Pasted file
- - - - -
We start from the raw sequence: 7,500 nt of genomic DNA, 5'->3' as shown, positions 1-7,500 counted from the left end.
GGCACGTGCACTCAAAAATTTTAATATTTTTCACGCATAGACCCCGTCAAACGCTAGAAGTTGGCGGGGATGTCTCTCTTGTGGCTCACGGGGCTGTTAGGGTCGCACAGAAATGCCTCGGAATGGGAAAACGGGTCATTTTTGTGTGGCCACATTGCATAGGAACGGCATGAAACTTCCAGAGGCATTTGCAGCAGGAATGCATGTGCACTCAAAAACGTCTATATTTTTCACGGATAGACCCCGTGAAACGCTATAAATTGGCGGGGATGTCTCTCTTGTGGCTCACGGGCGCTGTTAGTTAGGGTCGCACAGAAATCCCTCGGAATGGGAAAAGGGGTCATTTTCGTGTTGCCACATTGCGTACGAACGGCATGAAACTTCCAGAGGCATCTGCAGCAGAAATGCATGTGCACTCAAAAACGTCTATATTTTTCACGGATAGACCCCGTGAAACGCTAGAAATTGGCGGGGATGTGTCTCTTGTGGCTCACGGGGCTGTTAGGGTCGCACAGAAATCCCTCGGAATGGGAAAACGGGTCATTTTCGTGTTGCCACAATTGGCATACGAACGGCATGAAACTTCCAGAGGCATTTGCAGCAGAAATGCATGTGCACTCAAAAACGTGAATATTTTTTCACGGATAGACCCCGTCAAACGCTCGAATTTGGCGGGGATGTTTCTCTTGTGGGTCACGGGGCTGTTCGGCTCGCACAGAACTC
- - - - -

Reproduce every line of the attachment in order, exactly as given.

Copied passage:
We start from the raw sequence: 7,500 nt of genomic DNA, 5'->3' as shown, positions 1-7,500 counted from the left end.
GGCACGTGCACTCAAAAATTTTAATATTTTTCACGCATAGACCCCGTCAAACGCTAGAAGTTGGCGGGGATGTCTCTCTTGTGGCTCACGGGGCTGTTAGGGTCGCACAGAAATGCCTCGGAATGGGAAAACGGGTCATTTTTGTGTGGCCACATTGCATAGGAACGGCATGAAACTTCCAGAGGCATTTGCAGCAGGAATGCATGTGCACTCAAAAACGTCTATATTTTTCACGGATAGACCCCGTGAAACGCTATAAATTGGCGGGGATGTCTCTCTTGTGGCTCACGGGCGCTGTTAGTTAGGGTCGCACAGAAATCCCTCGGAATGGGAAAAGGGGTCATTTTCGTGTTGCCACATTGCGTACGAACGGCATGAAACTTCCAGAGGCATCTGCAGCAGAAATGCATGTGCACTCAAAAACGTCTATATTTTTCACGGATAGACCCCGTGAAACGCTAGAAATTGGCGGGGATGTGTCTCTTGTGGCTCACGGGGCTGTTAGGGTCGCACAGAAATCCCTCGGAATGGGAAAACGGGTCATTTTCGTGTTGCCACAATTGGCATACGAACGGCATGAAACTTCCAGAGGCATTTGCAGCAGAAATGCATGTGCACTCAAAAACGTGAATATTTTTTCACGGATAGACCCCGTCAAACGCTCGAATTTGGCGGGGATGTTTCTCTTGTGGGTCACGGGGCTGTTCGGCTCGCACAGAACTC